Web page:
We will examine the pathophysiology of psoriatic arthritis, focusing on epidemiology, pathogenesis, and common presenting features of the disease. We’ll also review data reflecting the current diagnostic ability among rheumatology and dermatology providers.
We will look at the key components of the first several visits to a rheumatology practice for an individual with suspected or newly diagnosed rheumatoid arthritis (RA), including the diagnostic and disease classification process as well as initial approaches to treatment for patients naïve to disease-modifying anti-rheumatic drugs.
We will examine how SLE patients experience a flare, the varying symptoms of flares, and the options for their treatment. We will also take a look at the questions that nurses and nurse practitioners can ask patients with SLE at every visit—both related and unrelated to disease flares—to help monitor and manage potentially disruptive changes in disease activity.
We’ll take a look at how the treatment landscape in SLE is evolving, why the development of new therapies has historically been so frustrating, and how new breakthroughs are giving hope to the latest generation of patients with SLE.
We will explore emerging standards for the care of pregnant women with RA, including the role of new drug labeling rules and pregnancy registries in developing a better understanding of pregnancy-related drug safety. We will also explore considerations for women who are breastfeeding as well as for male patients with RA who are making family planning decisions.
We will provide an introductory level description of the basic immunology and pathophysiology of systemic lupus erythematosus (SLE) that will allow rheumatology nurses and nurse practitioners to better understand and explain key concepts of SLE to their patients.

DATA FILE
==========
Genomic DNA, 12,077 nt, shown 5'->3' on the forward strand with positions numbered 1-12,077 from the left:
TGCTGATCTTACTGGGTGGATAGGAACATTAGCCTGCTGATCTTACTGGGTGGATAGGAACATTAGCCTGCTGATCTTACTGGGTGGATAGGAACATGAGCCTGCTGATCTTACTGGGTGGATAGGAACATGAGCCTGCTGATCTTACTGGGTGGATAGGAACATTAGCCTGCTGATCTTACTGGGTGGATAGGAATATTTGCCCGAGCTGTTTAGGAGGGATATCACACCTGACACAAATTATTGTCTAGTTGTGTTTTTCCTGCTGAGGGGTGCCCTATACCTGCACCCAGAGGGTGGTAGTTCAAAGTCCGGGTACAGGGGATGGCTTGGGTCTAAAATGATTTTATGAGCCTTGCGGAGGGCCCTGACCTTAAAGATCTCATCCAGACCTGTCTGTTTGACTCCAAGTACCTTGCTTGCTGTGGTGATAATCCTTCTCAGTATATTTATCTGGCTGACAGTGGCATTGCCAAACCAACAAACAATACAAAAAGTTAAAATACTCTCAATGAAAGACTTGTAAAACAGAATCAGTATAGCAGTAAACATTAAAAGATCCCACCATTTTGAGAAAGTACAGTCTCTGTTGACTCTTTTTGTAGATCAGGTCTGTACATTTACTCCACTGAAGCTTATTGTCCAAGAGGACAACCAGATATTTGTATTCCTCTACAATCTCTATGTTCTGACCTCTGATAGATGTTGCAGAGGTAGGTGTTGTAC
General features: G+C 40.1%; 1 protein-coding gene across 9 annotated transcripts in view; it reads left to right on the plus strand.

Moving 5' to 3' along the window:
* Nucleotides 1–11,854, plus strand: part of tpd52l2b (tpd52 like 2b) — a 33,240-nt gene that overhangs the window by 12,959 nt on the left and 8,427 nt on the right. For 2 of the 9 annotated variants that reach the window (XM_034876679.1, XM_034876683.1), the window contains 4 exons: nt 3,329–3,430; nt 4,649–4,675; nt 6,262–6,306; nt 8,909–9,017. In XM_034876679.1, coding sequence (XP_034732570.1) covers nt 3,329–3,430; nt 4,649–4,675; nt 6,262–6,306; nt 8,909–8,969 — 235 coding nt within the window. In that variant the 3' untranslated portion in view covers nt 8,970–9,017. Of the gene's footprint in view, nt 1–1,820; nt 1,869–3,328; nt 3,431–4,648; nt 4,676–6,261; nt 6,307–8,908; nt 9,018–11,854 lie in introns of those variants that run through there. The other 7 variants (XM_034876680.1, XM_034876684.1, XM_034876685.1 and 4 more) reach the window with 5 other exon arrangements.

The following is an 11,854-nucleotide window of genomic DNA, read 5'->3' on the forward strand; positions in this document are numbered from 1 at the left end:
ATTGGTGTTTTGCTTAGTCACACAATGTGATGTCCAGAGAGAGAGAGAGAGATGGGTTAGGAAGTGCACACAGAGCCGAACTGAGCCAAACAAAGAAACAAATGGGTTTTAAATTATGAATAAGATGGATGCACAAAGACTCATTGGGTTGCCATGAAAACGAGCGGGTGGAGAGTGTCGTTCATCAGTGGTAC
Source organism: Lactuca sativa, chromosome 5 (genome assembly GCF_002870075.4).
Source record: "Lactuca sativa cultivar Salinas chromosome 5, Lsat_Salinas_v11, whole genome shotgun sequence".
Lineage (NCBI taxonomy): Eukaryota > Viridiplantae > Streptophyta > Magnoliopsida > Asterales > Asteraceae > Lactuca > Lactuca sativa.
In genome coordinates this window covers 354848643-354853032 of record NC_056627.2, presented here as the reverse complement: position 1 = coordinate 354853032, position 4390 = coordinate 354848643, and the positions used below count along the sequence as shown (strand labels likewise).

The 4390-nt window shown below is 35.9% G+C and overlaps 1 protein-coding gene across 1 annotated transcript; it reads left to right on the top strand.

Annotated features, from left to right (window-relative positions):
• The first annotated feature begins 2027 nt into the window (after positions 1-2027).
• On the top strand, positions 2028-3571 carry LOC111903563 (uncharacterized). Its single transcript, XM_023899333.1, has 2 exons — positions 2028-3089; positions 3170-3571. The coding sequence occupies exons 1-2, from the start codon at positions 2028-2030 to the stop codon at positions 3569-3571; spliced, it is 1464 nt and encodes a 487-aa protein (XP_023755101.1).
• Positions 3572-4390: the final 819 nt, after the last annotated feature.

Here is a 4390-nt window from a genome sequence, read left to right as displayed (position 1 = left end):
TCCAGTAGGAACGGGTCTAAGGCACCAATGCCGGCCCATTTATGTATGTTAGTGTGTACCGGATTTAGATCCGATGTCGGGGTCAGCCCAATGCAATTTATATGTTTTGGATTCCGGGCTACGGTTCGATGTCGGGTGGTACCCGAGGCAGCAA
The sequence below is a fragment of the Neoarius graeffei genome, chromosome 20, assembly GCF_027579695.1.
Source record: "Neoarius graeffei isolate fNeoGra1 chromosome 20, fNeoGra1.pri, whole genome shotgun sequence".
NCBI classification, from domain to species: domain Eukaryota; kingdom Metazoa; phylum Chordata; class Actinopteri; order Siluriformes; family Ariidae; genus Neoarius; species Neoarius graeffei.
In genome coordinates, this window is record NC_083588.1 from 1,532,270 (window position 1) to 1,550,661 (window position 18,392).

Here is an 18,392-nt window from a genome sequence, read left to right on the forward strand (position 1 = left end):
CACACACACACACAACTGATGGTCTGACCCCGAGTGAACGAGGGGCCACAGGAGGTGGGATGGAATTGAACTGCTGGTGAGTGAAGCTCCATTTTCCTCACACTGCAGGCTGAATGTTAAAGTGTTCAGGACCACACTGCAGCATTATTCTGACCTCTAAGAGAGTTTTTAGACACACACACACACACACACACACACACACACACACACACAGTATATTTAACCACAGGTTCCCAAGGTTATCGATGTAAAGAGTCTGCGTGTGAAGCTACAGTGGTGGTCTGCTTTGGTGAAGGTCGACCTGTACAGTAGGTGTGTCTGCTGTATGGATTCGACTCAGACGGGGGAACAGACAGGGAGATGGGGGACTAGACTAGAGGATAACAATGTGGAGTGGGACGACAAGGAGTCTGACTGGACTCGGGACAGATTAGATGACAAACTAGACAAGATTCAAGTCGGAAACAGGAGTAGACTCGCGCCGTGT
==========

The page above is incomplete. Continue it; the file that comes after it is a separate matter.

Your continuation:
We will examine new insights into the pathophysiology of spondyloarthritis (SpA) that have led to changes in disease classification systems. This issue will also explore how the common underlying pathology of SpA subtypes leads to the diverse clinical manifestations.
We will explore recent systematic reviews that provide a snapshot of the current RA evidence base supporting different treatment options at each stage of disease. We will also look ahead to new therapies, including biosimilar agents, and discuss where these new treatments may fit into evolving best practices in the care of patients with RA.
We will explore trends in the management of 2 of the most common spondyloarthropathies: psoriatic arthritis and ankylosing spondylitis. With the recent availability of new biologics and additional therapies on the horizon, this issue will examine how biologics and small molecule therapies are shaping the treatment of these disorders.
Making Sense of an Increasingly Complex Treatment Paradigm in RA Learning Objectives Discuss the clinical importance of strong vs. conditional recommendations included within the 2015 […]